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The Drudge of School Choice

The Drudge of School Choice

Today marks the launch of ChoiceMedia.tv, the news hub of school choice activism in the U.S.

I’m really excited to see the site under the direction of Bob Bowdon, director of The Cartel Movie and contributor to the Onion News Network. Hopefully, the site will provide a nice amalgamation of different local school choice stories, as well as encouragement and support for those fighting the good fight.

I think it is sleek and incredibly timely. What say you?

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Comments

MaggotAtBroadAndWall | September 19, 2011 at 4:43 pm

If our society were structured rationally, we would already be seeing a revolution in how public education is delivered.

Brick and mortar schools should be on the verge of extinction already. If Netflix can stream movies over the net, why can’t they stream lectures from the nation’s very best and brightest “super-teachers” to students sitting at home? And why can’t those live streamed lectures be recorded and loaded onto Youtube so that anytime a student wanted to go back and re-visit the material or clarify something, it is there to be accessed 24/7? That technology could permit the optimal class size that those “super-teachers” reach to go from, say 30 students per class, to hundreds of thousands — or even millions of students. And if as a society we reduced the number of brick and mortar schools, adminstrators, teachers, janitorial support, etc. by some enormous amount, like 80% or 90%, then we could afford to provide every student a state of the art computer, broadband access, a media reader like Kendle to access the textbooks, and pay those super-teachers like rock stars or A-rod. Every kid, regardless of the geographic region he lived, socio-economic status, race, whatever, would have the opportunity to be educated by the very best super-teachers society can produce. And the kicker is we’d save probably hundreds of billions a year compared to what we spend to educate children in the legacy state monopoly public education system.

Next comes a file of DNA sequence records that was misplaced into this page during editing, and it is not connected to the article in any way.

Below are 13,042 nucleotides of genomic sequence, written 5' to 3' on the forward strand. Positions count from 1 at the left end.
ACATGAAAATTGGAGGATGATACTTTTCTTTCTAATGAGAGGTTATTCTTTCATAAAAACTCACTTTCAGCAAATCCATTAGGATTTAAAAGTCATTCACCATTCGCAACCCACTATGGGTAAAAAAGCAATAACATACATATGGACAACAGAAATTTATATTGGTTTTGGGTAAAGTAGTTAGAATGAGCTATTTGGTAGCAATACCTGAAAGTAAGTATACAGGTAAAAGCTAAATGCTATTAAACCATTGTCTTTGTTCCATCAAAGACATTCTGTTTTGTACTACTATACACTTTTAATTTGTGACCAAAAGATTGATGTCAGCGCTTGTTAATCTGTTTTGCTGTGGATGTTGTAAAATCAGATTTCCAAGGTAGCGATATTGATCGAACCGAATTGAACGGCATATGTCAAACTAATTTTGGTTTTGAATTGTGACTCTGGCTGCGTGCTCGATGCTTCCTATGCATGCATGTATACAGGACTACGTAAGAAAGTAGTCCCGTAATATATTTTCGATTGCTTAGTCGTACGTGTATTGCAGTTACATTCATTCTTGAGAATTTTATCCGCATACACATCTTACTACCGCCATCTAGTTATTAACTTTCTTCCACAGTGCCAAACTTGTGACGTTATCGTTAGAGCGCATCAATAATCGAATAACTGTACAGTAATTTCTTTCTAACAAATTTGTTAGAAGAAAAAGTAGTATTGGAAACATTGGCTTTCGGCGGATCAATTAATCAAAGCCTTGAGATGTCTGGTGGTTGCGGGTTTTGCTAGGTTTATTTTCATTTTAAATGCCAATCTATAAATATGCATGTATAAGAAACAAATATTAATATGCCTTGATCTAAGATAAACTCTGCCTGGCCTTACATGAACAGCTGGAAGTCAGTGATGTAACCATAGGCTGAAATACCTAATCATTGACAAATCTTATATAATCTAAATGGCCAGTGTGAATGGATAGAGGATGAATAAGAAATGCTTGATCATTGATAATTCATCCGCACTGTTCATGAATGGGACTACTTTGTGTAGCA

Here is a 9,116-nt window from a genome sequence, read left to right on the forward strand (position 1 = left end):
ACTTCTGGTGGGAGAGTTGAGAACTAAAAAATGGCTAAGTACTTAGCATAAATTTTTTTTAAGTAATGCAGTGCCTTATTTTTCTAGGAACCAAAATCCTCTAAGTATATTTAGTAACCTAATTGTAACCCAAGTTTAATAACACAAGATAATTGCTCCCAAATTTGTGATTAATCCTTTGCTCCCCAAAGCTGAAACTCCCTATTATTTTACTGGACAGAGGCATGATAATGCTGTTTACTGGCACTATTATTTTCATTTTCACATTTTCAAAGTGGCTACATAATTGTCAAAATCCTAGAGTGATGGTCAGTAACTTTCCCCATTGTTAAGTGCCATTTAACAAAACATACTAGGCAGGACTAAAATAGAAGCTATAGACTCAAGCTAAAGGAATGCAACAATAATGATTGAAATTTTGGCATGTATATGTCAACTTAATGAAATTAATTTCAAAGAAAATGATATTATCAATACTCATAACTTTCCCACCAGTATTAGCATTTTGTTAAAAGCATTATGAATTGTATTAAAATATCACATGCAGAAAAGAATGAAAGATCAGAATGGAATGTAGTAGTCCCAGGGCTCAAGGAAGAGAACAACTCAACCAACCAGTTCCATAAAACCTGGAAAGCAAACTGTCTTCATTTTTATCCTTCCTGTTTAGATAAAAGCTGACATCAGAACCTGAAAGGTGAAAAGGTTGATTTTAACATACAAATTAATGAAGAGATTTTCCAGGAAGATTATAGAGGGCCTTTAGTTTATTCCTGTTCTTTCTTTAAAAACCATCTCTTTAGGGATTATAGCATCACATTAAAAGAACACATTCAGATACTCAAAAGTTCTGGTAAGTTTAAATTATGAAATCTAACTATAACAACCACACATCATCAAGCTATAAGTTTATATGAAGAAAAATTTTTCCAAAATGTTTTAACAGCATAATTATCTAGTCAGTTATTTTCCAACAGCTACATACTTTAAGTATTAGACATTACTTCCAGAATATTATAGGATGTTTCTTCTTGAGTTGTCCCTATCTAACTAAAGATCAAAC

There’s an education revolution ready to exploit 21st century technology just waiting to break out. But the teacher unions and other entrenched special interests will fight to prevent it with everything they’ve got every step of the way.

Clean, crisp, easy to navigate, lots of on-point stuff. Grouping of readings by topic/subect rather than “Newswire” would be helpful, but then… On the About page,“expose the scandal” should be a target rich environment and a lot of fun; “highlighting successes” a tougher go but at least as important. Education: a giant sandbox where a guy from The Onion should have a wonderful time.

Retired, my interest in tablets has been limited to a controlled kind of gadget envy (besides, my wife always has her postage-stamp-screen iPod with her, anyway), but there is so much excellent content on-line anymore the envy is beginning to morph into necessity (works for me). Meanwhile, the MSM just keeps slip slidin’ away. What a bunch of dolts.

Echoing MaggotAtBroadAndWall, I happened upon one of John Stossel’s programs over the weekend called “Stupid in America,” where he talked about the state of education in all its current permutations. One of the people he interviewed was a man named Salman Khan, who runs the Khan Academy (http://www.khanacademy.org/about/faq#started), which morphed into its present, worldwide configuration from very its humble beginnings tutoring his cousin in math. It is an amazing site — Khan talked about his math (and science) videos not only being used in conventional school settings, but by anyone and everyone who has a desire to learn or brush up on their math skills. If there was ever an example of what 21st Century schooling could look like, this site is it.

For crying out loud … that should be “from its very humble beginnings.” My apologies for my proofreading skills being temporarily AWOL.

Cool. I Highly recommend The Cartel Movie, BTW.

Glad to see this site cranked up! Knew it it would be first class given your abilities and passion for this Country and the education of our children.

I look forward to continuing to work with to get things straightened out through school choice rather than bureaucracy to do that which truly prevents children from being left behind.

Cheers Bob!

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